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Hey, do you remember the 2019 National League Division Series between the Atlanta Braves and St. Louis Cardinals? While playing at home in Game 1, the Braves, as they always do, utilized the Tomahawk Chop to engage the crowd, which led to rookie reliever Ryan Helsley of the Cherokee Nation to speak up on the matter:
“I think it’s a misrepresentation of the Cherokee people or Native Americans in general,” Helsley said. “Just depicts them in this kind of caveman-type people way who aren’t intellectual. They are a lot more than that. It’s not me being offended by the whole mascot thing. It’s not. It’s about the misconception of us, the Native Americans, and how we’re perceived in that way, or used as mascots. The Redskins and stuff like that.”
The Braves’ response was to essentially admit that the Chop was indeed racist…
“Out of respect for the concerns expressed by Mr. Helsley, we will take several efforts to reduce the Tomahawk Chop during our in-ballpark presentation today. Among other things, these steps include not distributing foam tomahawks to each seat and not playing the accompanying music or using Chop-related graphics when Mr. Helsley is in the game. As stated earlier, we will continue to evaluate how we activate elements of our brand, as well as the overall in-game experience. We look forward to a continued dialogue with those in the Native American community after the postseason concludes.”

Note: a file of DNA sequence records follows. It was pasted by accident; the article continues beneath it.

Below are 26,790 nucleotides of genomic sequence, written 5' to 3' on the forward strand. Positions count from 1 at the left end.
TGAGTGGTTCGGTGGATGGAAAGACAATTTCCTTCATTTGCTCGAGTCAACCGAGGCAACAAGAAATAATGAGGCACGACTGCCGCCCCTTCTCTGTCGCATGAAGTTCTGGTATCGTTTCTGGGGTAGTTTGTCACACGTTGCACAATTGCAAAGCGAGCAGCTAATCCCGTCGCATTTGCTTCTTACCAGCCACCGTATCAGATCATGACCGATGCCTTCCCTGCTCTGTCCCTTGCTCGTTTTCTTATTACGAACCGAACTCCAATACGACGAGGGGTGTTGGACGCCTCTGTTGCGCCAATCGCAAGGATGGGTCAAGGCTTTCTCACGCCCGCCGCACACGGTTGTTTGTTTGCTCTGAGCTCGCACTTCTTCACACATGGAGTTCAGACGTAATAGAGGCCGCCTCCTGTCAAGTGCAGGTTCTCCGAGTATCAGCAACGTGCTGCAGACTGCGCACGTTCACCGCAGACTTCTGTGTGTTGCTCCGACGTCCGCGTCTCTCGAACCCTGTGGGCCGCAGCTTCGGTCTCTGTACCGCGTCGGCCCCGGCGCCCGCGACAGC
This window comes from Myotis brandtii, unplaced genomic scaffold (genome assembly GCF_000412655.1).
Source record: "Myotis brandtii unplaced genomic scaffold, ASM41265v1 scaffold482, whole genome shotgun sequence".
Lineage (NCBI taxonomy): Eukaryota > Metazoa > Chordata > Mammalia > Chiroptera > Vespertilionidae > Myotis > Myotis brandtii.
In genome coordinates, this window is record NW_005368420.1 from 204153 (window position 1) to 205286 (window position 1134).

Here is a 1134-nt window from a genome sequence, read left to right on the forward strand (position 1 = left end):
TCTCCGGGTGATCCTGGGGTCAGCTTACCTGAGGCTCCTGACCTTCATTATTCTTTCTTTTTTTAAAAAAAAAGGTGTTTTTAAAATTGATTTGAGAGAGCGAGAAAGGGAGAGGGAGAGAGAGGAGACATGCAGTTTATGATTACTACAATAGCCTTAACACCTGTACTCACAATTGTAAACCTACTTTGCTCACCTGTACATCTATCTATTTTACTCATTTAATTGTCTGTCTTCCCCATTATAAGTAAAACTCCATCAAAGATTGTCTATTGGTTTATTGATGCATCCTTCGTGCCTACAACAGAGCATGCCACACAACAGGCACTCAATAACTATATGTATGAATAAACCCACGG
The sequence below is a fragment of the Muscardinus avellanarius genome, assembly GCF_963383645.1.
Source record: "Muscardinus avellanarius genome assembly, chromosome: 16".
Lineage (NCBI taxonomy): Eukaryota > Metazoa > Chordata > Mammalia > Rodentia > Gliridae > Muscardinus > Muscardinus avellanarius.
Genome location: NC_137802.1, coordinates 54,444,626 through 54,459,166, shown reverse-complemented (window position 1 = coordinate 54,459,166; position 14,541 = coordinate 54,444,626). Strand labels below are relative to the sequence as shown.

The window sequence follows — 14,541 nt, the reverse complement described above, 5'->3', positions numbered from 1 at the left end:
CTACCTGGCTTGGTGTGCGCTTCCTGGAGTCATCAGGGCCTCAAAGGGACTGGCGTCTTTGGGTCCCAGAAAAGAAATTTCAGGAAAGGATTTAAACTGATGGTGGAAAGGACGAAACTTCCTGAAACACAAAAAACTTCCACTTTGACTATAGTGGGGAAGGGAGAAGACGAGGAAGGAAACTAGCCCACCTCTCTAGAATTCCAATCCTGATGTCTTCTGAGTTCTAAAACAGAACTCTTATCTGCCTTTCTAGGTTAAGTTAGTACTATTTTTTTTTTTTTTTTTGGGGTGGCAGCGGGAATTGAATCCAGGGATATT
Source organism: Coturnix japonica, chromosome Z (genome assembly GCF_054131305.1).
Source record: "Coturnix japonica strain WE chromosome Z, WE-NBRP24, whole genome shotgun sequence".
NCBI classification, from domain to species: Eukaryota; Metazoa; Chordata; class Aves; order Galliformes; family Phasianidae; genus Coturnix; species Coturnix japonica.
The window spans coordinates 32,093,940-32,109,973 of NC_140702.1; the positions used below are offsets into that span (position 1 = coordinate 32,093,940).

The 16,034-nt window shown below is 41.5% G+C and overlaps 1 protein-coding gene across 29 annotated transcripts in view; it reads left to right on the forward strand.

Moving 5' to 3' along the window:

…but being racist didn’t mean they needed to stop doing it, generally speaking. Whatever came of that “continued dialogue with those in the Native American community,” you ask? Well, the Braves are still doing the chop because they have paying customers who like having a chance to perform a little bit of socially acceptable racism in public. And they’re still called the Braves even though we now live in a world where the Washington Football Team has its second new name and the Cleveland Guardians exist, because there hasn’t been mass pressure on them to change things up the way there was with those two clubs, which were armed with, respectively, a racial slur and a racist caricature for a logo for decades.
And the moratorium on Helsey’s appearances appears to be over, too, as Derrick Goold of the St. Louis-Post Dispatch noted on Thursday evening that the Braves were “showing the tomahawk graphic and playing a drumbeat here at Truist Park as Ryan Helsley enters game.” So, we’ve gone back in time to pre-October of 2019, where the Braves no longer even have to pretend that they agree that the Chop is racist enough to avoid doing when someone it is racist against enters the game. Was it just a mistake that saw the Chop graphic appear and the music play as Helsley entered the game? Did whoever was in charge of deciding whether to press the big Chop button at Truist decide that they might be able to rattle the Cardinals’ reliever, who entered in the bottom of the eighth in a game tied 1-1 between two clubs very much angling for a postseason spot? Or were the Braves just hoping no one would notice?